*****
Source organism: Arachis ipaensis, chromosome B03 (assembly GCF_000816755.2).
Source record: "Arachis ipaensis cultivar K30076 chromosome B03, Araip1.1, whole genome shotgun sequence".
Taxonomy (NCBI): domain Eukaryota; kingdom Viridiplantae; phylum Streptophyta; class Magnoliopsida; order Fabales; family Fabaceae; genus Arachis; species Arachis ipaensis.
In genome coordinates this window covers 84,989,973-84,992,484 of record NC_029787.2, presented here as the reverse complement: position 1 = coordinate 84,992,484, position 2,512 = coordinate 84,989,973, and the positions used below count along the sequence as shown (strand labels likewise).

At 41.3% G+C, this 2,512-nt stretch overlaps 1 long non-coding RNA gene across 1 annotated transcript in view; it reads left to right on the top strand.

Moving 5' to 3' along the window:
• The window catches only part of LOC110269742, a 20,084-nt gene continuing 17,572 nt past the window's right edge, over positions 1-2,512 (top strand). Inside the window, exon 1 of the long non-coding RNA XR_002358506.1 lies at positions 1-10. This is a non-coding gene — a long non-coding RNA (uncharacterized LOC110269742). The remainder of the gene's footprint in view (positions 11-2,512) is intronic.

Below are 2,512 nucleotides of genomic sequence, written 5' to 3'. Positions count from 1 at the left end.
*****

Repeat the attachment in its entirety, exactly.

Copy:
Source organism: Arachis ipaensis, chromosome B03 (assembly GCF_000816755.2).
Source record: "Arachis ipaensis cultivar K30076 chromosome B03, Araip1.1, whole genome shotgun sequence".
Taxonomy (NCBI): domain Eukaryota; kingdom Viridiplantae; phylum Streptophyta; class Magnoliopsida; order Fabales; family Fabaceae; genus Arachis; species Arachis ipaensis.
In genome coordinates this window covers 84,989,973-84,992,484 of record NC_029787.2, presented here as the reverse complement: position 1 = coordinate 84,992,484, position 2,512 = coordinate 84,989,973, and the positions used below count along the sequence as shown (strand labels likewise).

At 41.3% G+C, this 2,512-nt stretch overlaps 1 long non-coding RNA gene across 1 annotated transcript in view; it reads left to right on the top strand.

Moving 5' to 3' along the window:
• The window catches only part of LOC110269742, a 20,084-nt gene continuing 17,572 nt past the window's right edge, over positions 1-2,512 (top strand). Inside the window, exon 1 of the long non-coding RNA XR_002358506.1 lies at positions 1-10. This is a non-coding gene — a long non-coding RNA (uncharacterized LOC110269742). The remainder of the gene's footprint in view (positions 11-2,512) is intronic.

Below are 2,512 nucleotides of genomic sequence, written 5' to 3'. Positions count from 1 at the left end.